Showing posts tagged as "CephalopodWeek"
Don’t want #CephalopodWeek to end? Check out our Tentacles Pinterest board for inspiration to keep the cephalo-bration going all year!
View the board
Are these visitors from another planet? Our bigfin reef squid were hatched and raised at the Aquarium, but their shimmering displays and flitting fins make them seem otherworldly. Like many cephalopods, these squid use pigmented skin cells, called chromatophores, to change color and pattern.
We have a new visitor from the deep in our Tentacles special exhibition: the cock-eyed squid!
True to its name, this squid has two differently-sized eyes, one much larger than the other. Scientists think the larger eye detects faint light that filters down from above, and the smaller one spots bioluminescence generated in the deep.
Like a giant strawberry, the cock-eyed squid’s bright red body is covered in tiny spots. But instead of seeds, these spots are photophores—organs that produce light. Photophores can be fine-tuned to match light from above, allowing the cock-eyed squid to become nearly invisible, or may be used to attract mates and curious prey.
Thanks to a collaboration with our partners at the Monterey Bay Aquarium Research Institute (MBARI), you can be one of the first people in the world to get eye-to-eye with this incredible animal while we help MBARI scientists learn more about a little-known deep-sea species. Like many cephalopods, the cock-eyed squid can be fragile and short-lived, so we encourage you to visit soon and check it out!
Learn more about MBARI’s work
(First photo: Steven Haddock (c) 2000 MBARI, Others: MBARI)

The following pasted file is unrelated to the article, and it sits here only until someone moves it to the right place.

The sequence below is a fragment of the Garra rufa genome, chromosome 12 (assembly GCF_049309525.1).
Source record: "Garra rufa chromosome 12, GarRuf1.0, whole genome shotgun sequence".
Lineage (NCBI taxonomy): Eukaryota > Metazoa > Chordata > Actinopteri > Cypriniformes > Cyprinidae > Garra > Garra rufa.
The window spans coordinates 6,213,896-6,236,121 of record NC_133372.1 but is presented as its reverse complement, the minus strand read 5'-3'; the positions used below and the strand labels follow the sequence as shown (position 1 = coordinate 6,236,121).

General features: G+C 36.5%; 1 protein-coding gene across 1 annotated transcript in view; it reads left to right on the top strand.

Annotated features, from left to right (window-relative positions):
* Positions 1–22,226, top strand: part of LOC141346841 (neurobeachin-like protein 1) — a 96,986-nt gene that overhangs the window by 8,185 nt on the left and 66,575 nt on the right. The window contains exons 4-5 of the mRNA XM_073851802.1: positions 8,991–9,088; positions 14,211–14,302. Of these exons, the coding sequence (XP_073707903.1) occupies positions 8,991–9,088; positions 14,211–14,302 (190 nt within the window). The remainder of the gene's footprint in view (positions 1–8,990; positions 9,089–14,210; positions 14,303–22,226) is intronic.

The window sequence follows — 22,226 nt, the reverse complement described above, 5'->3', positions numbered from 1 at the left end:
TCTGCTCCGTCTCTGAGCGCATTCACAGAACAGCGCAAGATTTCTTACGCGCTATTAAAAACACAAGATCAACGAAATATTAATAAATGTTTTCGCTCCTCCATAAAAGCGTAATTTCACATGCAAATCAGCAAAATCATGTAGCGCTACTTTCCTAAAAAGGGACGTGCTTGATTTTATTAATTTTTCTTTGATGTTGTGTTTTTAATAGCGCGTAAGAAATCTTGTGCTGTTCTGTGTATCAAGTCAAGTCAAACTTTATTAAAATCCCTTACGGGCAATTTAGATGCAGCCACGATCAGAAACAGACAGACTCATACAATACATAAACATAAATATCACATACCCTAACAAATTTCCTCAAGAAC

Caution: splash zone! This #ThrowbackThursday photo captures a soggy moment between our giant Pacific octopus and Randy Hamilton, now vice president of husbandry. Giant Pacific octopus recognize and interact with staff—and can use their powerful siphons to their advantage!
Missed the start of #CephalopodWeek? Catch up with this cephalopod video triple feature from Science Friday! Get a glimpse behind the scenes of the Aquarium and the Monterey Bay Aquarium Research Institute and see how we culture cuttlefish and study mysterious vampire squid.
Watch the videos
But wait—there’s more! Tune in to Science Friday tomorrow—part of the radio broadcast will feature the ocean’s most mysterious multi-armed family.
True fact: the octopus is popular! We had a great time working with Ze Frank when he created his video, “True Facts About the Octopus”. In the three months since its debut, it has rocketed up the charts: more than 4 million views and climbing!
Soon it will pass “True Facts About the Mantis Shrimp" (featuring another colorful character you’ll find in our exhibit galleries). After that? The tarsir, then sloths. Watch out, Sad Cat Diary: The Octopus is on its way!
Tentacles on the tracks! An eight-armed surprise awaits Bay Area commuters when they board Bay Area Rapid Transit (BART) trains this summer. The Aquarium has five octopus-themed cars in circulation—look for them on all BART lines!
In addition to adding color and fun to the daily commute, the Aquarium is underwriting free transportation on BART so that 40,000 school children can take field trips anywhere BART trains travel. BART Board Vice President Tom Blalock helped unveil the Tentacles cars. He was joined by another Aquarium summer attraction: an octopus puppet that will appear at concerts, festivals and sporting events throughout the region.
Share your love of #MBATentacles and you could win!
Home sweet home! Watch our veined octopus set up camp in a glass jar.
Are you an octopus admirer? Squid supporter? Cuttlefish crusader? Then get ready for #CephalopodWeek! This week we’re joining Science Friday, the Monterey Bay Aquarium Research Institute and others to bring you the latest and greatest stories from the tentacled world.
Watch this epic introduction to our Tentacles exhibition